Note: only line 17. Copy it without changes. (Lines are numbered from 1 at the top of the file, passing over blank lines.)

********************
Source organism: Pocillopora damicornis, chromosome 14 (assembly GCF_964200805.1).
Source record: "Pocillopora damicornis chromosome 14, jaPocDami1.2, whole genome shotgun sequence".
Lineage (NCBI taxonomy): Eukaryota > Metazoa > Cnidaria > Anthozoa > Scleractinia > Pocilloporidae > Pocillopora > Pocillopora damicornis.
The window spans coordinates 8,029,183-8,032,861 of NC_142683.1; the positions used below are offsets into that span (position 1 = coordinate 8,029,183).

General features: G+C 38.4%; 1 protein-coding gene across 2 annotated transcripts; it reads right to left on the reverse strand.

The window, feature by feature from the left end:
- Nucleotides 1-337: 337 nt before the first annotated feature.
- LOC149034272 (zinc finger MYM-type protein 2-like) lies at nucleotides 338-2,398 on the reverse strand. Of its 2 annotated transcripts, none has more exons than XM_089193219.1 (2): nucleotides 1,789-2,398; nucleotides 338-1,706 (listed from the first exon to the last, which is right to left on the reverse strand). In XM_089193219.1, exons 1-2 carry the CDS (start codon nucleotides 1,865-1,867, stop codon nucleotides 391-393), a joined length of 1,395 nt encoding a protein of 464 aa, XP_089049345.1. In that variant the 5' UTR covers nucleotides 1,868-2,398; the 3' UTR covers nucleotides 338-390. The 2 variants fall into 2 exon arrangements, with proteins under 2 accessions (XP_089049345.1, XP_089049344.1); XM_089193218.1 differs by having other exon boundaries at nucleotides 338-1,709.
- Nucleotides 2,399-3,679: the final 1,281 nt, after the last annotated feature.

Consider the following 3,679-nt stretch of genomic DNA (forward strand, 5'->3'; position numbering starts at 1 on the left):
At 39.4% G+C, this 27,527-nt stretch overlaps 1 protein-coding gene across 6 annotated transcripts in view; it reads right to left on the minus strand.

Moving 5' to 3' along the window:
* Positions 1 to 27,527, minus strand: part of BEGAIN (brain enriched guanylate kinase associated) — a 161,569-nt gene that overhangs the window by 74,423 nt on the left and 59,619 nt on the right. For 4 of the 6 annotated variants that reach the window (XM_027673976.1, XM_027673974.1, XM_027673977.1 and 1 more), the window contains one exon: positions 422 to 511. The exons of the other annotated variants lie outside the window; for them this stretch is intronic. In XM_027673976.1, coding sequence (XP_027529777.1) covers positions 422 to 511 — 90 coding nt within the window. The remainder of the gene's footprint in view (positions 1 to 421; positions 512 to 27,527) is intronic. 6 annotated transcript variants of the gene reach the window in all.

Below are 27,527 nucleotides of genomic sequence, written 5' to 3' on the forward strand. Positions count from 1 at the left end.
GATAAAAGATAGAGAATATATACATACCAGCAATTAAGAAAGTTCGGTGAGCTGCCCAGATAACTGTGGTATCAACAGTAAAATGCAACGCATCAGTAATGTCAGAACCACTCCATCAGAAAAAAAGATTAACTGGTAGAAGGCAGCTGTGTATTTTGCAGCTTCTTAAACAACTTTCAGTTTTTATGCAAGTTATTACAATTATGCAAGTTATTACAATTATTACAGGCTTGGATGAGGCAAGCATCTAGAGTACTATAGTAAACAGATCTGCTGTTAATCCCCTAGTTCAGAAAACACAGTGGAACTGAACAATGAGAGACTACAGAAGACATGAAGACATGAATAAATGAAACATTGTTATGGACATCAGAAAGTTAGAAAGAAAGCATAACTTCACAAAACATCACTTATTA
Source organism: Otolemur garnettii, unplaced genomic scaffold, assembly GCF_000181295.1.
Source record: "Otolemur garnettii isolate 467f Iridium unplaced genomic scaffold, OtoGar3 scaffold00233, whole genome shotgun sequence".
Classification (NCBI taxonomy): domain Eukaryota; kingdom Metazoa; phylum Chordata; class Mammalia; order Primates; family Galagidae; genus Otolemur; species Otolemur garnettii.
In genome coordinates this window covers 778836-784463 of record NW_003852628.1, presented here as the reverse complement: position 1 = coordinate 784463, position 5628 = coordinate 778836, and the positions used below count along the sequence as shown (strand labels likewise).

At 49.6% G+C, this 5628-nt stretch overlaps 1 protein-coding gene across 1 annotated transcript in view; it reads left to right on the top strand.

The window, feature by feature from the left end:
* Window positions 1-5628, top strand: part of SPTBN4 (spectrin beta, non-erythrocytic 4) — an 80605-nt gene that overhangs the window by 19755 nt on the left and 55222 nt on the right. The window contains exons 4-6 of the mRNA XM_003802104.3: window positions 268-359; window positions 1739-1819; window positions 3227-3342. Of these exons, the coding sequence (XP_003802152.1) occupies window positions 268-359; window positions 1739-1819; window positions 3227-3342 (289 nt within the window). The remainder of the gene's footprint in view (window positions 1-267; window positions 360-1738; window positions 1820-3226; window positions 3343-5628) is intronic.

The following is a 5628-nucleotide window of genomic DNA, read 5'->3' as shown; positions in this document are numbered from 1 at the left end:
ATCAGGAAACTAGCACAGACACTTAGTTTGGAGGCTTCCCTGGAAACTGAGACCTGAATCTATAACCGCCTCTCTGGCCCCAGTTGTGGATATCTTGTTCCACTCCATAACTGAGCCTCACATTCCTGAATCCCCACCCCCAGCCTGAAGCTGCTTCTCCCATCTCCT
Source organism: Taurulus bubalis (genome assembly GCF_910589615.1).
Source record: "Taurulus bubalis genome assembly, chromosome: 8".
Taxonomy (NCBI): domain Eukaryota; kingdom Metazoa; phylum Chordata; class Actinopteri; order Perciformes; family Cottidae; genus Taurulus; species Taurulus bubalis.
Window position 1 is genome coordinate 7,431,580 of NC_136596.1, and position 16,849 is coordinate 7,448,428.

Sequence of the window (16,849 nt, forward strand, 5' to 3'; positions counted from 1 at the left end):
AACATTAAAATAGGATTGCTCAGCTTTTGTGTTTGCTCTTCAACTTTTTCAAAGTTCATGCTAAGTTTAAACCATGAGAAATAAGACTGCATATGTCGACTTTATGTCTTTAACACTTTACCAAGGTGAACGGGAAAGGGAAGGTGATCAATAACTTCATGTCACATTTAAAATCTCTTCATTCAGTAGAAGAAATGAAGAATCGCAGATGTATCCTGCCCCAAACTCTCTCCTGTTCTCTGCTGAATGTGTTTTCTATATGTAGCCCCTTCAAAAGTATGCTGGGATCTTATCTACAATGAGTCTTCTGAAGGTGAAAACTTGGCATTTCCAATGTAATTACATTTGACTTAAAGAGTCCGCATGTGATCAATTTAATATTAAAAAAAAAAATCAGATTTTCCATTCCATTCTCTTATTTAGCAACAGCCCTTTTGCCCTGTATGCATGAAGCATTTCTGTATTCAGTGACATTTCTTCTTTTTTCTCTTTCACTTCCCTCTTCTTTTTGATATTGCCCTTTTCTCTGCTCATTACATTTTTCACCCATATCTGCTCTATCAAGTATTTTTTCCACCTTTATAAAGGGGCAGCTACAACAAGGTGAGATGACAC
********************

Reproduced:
Source record: "Otolemur garnettii isolate 467f Iridium unplaced genomic scaffold, OtoGar3 scaffold00233, whole genome shotgun sequence".